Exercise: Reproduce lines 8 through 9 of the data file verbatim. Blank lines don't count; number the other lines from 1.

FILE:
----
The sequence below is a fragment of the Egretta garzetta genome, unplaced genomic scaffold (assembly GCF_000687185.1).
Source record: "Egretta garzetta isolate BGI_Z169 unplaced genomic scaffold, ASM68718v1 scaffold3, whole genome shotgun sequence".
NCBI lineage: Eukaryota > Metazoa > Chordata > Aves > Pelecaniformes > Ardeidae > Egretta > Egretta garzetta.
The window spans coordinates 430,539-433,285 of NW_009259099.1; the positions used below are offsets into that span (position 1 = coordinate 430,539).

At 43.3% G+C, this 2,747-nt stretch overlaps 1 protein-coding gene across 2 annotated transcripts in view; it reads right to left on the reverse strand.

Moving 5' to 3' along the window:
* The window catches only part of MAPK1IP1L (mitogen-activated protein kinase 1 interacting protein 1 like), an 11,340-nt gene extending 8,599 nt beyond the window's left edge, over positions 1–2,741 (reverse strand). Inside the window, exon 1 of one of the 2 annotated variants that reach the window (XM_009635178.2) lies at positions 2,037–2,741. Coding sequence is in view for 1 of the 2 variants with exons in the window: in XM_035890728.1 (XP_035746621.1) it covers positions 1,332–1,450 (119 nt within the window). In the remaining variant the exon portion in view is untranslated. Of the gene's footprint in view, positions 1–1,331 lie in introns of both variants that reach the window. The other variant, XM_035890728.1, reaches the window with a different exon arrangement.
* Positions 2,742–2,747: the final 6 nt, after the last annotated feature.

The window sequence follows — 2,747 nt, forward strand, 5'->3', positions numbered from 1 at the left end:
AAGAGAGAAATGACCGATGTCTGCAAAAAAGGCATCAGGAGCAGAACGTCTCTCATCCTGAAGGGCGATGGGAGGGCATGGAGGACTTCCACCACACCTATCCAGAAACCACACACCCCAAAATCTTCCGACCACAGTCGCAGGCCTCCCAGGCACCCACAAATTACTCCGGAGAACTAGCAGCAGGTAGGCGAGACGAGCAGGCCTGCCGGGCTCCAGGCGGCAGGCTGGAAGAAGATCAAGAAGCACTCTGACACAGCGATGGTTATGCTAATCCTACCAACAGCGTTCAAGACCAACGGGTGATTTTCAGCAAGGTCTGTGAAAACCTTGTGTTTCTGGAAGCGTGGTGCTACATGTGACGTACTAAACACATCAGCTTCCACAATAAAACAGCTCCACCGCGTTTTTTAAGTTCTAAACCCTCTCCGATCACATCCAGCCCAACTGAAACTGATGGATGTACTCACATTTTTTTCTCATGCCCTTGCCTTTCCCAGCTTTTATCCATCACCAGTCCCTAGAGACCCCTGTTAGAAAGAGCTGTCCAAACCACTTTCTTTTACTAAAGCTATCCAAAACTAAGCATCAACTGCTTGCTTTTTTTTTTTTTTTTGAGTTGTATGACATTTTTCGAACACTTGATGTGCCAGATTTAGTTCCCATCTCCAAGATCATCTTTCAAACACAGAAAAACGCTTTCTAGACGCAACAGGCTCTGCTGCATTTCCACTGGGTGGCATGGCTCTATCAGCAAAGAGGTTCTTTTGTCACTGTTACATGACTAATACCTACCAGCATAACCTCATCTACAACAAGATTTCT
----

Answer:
* Positions 2,742–2,747: the final 6 nt, after the last annotated feature.

The window sequence follows — 2,747 nt, forward strand, 5'->3', positions numbered from 1 at the left end: